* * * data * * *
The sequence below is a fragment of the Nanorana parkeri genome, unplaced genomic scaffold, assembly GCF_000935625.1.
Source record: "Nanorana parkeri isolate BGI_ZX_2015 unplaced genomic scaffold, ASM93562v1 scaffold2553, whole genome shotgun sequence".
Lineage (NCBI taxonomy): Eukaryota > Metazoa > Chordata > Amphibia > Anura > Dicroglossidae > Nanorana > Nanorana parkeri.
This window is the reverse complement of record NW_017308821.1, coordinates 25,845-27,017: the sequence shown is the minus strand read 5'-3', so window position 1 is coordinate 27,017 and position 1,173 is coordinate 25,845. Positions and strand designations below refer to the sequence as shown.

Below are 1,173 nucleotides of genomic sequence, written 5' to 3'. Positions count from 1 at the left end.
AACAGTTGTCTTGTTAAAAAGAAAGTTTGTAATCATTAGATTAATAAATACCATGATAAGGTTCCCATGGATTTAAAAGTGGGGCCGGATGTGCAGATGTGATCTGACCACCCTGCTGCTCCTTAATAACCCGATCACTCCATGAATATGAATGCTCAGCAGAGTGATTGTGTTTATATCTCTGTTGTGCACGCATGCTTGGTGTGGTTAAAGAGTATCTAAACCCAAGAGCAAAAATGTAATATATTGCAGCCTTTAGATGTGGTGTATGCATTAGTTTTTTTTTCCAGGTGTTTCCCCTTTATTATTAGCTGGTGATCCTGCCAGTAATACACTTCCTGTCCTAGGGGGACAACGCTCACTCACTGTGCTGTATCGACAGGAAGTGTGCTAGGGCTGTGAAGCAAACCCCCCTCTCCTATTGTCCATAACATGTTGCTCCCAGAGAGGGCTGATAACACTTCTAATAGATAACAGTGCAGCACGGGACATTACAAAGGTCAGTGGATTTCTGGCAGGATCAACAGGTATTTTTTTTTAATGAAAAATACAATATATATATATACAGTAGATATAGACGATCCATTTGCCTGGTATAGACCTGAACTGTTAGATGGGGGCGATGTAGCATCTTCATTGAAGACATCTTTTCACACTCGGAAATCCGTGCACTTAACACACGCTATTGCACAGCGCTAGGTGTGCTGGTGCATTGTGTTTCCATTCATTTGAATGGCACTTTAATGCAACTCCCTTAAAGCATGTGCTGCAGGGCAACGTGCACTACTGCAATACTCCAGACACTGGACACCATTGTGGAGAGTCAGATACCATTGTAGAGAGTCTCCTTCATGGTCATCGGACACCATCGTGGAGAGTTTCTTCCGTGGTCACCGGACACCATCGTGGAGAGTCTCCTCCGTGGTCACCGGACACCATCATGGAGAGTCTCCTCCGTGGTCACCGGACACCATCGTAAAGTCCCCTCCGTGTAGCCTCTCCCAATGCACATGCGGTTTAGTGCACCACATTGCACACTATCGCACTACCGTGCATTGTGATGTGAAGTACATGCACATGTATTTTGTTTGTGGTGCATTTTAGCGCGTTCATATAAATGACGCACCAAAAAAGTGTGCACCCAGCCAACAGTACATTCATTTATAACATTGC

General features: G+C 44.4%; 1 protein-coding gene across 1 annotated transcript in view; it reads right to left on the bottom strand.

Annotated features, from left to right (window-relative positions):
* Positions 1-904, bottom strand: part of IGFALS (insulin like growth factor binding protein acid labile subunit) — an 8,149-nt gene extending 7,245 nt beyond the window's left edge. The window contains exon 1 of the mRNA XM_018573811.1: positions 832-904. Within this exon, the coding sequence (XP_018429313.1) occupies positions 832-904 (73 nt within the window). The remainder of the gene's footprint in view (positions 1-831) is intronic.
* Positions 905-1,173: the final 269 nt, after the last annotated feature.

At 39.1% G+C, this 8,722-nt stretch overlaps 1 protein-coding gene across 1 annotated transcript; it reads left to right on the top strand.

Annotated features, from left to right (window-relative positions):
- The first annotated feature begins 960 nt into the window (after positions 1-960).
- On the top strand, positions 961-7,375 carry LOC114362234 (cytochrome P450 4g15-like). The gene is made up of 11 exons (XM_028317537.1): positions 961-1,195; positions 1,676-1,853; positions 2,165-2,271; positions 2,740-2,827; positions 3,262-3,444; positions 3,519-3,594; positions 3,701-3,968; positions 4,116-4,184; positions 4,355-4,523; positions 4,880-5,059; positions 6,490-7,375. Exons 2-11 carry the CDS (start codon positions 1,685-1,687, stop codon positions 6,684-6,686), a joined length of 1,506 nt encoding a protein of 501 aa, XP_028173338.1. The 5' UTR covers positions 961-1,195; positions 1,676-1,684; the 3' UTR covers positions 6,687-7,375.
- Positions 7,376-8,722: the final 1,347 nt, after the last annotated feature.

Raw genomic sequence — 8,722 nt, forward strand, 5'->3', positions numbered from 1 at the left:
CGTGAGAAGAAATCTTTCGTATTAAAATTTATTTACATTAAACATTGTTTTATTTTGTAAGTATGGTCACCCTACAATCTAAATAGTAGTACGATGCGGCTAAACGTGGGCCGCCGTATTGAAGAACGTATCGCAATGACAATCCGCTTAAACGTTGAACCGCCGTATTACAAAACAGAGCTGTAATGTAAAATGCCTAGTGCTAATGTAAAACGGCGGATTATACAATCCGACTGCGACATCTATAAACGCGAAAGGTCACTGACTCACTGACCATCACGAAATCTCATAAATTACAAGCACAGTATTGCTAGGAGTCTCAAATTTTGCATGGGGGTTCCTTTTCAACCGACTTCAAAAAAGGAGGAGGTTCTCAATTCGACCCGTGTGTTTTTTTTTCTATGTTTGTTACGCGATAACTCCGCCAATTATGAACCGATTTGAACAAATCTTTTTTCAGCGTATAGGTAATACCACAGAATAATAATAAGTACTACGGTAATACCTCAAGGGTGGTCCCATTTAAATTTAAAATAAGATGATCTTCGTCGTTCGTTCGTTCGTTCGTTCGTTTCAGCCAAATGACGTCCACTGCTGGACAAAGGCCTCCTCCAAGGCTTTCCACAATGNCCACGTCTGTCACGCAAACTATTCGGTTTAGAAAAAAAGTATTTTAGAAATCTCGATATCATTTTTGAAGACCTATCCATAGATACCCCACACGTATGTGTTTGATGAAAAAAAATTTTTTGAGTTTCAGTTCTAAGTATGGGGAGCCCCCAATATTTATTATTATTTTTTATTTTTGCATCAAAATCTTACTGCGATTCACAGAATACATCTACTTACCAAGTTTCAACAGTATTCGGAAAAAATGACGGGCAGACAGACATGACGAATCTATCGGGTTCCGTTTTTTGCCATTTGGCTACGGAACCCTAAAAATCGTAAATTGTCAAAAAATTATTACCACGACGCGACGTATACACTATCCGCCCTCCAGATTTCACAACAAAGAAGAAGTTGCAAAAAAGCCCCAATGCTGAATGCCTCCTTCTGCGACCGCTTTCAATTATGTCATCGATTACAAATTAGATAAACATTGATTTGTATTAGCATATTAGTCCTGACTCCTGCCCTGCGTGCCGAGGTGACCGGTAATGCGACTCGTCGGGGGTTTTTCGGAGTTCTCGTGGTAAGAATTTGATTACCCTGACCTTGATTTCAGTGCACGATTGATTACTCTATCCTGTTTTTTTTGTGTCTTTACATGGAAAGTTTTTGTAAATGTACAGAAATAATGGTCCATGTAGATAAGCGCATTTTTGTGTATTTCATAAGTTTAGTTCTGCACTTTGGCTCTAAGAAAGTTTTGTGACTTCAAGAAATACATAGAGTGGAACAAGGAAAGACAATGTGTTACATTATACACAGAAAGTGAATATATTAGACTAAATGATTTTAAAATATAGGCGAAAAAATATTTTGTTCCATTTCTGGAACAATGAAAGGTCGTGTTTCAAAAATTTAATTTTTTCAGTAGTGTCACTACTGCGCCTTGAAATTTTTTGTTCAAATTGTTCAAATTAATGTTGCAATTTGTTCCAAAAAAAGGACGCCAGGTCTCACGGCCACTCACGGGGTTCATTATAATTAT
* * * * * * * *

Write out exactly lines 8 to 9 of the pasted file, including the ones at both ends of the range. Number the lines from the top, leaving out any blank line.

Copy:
Annotated features, from left to right (window-relative positions):
* Positions 1-904, bottom strand: part of IGFALS (insulin like growth factor binding protein acid labile subunit) — an 8,149-nt gene extending 7,245 nt beyond the window's left edge. The window contains exon 1 of the mRNA XM_018573811.1: positions 832-904. Within this exon, the coding sequence (XP_018429313.1) occupies positions 832-904 (73 nt within the window). The remainder of the gene's footprint in view (positions 1-831) is intronic.